The governor's office sent back the bill with his signature Tuesday (13/1/18) to the Legislature.
Gov. Eddie Calvo has signed a bill that approved rules and regulations for the island’s medical marijuana program.
The governor’s office sent back the bill with his signature Tuesday to the Legislature.
The bill, now Public Law 34-80, was passed 14 to 1 by senators last month and adopts the rules and regulations and also opened up the program to visitors in hopes of making it more financially viable.
The law comes after years of trying to get rules and regulations approved.
The island’s voters in the 2014 election approved the medical marijuana program, but it’s been stalled because a lack of rules and regulations.
The former Department of Public Health and Social Services director James Gillan resigned earlier this month because he said the program was imposed on the department without funding and resources.
Earlier this month he said even if the bill became law, it could still take time to get the program off the ground because it requires an independent testing laboratory which could cost $1 million.
He said medical marijuana should be treated as a medicine that requires extensive testing to make sure it is safe and free of pesticides, heavy metals, mold and fungus.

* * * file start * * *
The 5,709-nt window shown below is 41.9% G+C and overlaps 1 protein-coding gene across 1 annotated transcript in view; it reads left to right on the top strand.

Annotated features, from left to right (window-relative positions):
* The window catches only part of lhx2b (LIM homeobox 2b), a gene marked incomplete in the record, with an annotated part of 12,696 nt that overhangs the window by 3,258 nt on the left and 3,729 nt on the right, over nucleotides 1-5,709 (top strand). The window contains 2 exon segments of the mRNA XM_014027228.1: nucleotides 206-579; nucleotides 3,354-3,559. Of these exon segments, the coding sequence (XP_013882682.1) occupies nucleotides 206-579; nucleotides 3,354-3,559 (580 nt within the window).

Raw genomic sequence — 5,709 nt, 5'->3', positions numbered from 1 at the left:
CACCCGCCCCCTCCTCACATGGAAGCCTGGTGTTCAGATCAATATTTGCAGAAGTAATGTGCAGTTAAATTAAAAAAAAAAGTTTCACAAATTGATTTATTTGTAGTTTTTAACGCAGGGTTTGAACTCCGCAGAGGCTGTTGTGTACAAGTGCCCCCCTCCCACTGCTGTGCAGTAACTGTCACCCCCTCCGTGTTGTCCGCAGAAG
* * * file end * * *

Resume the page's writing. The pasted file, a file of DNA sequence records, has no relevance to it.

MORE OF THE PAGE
Although the program isn’t operating yet, some patients have been issued cards that will allow them to participate.
Sen. Dennis Rodriguez, Jr., D-Dededo, introduced the bill in November after Public Health had to rewrite them after lawmakers rejected an earlier set of rules.
With respect to the testing lab, Rodriguez has said there has not been much interest in creating one, but said he believes that’s because there are no rules and regulations.
With rules in place, he said, he is very confident there will be interest in setting up a lab here.
Public Health, in drafting the new rules, stated that the laboratory is the main stumbling block to implementing the program because of the high cost of operating a lab, with a limited pool of eligible participants on island.
Rodriguez said his bill would allow visitors to participate in the medical marijuana program, and more potential participants could encourage investors and make the program more affordable.
By Jerick Sabian – Pacific Daily News
Photo Credit – Nick Oza – Arizona Republic